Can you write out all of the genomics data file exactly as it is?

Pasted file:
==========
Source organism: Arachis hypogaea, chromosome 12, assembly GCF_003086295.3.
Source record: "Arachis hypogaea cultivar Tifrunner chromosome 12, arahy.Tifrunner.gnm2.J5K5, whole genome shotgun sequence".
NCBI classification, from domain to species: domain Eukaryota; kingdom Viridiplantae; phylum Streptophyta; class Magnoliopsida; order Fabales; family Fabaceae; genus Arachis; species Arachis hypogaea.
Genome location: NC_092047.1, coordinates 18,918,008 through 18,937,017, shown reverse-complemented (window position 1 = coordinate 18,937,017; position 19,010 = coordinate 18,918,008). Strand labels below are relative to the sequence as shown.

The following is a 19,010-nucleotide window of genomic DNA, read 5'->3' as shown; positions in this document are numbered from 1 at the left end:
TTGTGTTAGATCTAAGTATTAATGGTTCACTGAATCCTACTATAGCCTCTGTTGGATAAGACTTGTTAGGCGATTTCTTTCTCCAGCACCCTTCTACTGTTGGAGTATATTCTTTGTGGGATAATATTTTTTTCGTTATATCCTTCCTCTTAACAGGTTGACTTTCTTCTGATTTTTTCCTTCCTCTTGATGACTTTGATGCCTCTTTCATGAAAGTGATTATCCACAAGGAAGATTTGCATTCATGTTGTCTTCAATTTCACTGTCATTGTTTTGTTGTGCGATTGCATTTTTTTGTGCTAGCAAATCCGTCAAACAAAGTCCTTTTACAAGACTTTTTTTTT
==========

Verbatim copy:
Source organism: Arachis hypogaea, chromosome 12, assembly GCF_003086295.3.
Source record: "Arachis hypogaea cultivar Tifrunner chromosome 12, arahy.Tifrunner.gnm2.J5K5, whole genome shotgun sequence".
NCBI classification, from domain to species: domain Eukaryota; kingdom Viridiplantae; phylum Streptophyta; class Magnoliopsida; order Fabales; family Fabaceae; genus Arachis; species Arachis hypogaea.
Genome location: NC_092047.1, coordinates 18,918,008 through 18,937,017, shown reverse-complemented (window position 1 = coordinate 18,937,017; position 19,010 = coordinate 18,918,008). Strand labels below are relative to the sequence as shown.

The following is a 19,010-nucleotide window of genomic DNA, read 5'->3' as shown; positions in this document are numbered from 1 at the left end:
TTGTGTTAGATCTAAGTATTAATGGTTCACTGAATCCTACTATAGCCTCTGTTGGATAAGACTTGTTAGGCGATTTCTTTCTCCAGCACCCTTCTACTGTTGGAGTATATTCTTTGTGGGATAATATTTTTTTCGTTATATCCTTCCTCTTAACAGGTTGACTTTCTTCTGATTTTTTCCTTCCTCTTGATGACTTTGATGCCTCTTTCATGAAAGTGATTATCCACAAGGAAGATTTGCATTCATGTTGTCTTCAATTTCACTGTCATTGTTTTGTTGTGCGATTGCATTTTTTTGTGCTAGCAAATCCGTCAAACAAAGTCCTTTTACAAGACTTTTTTTTT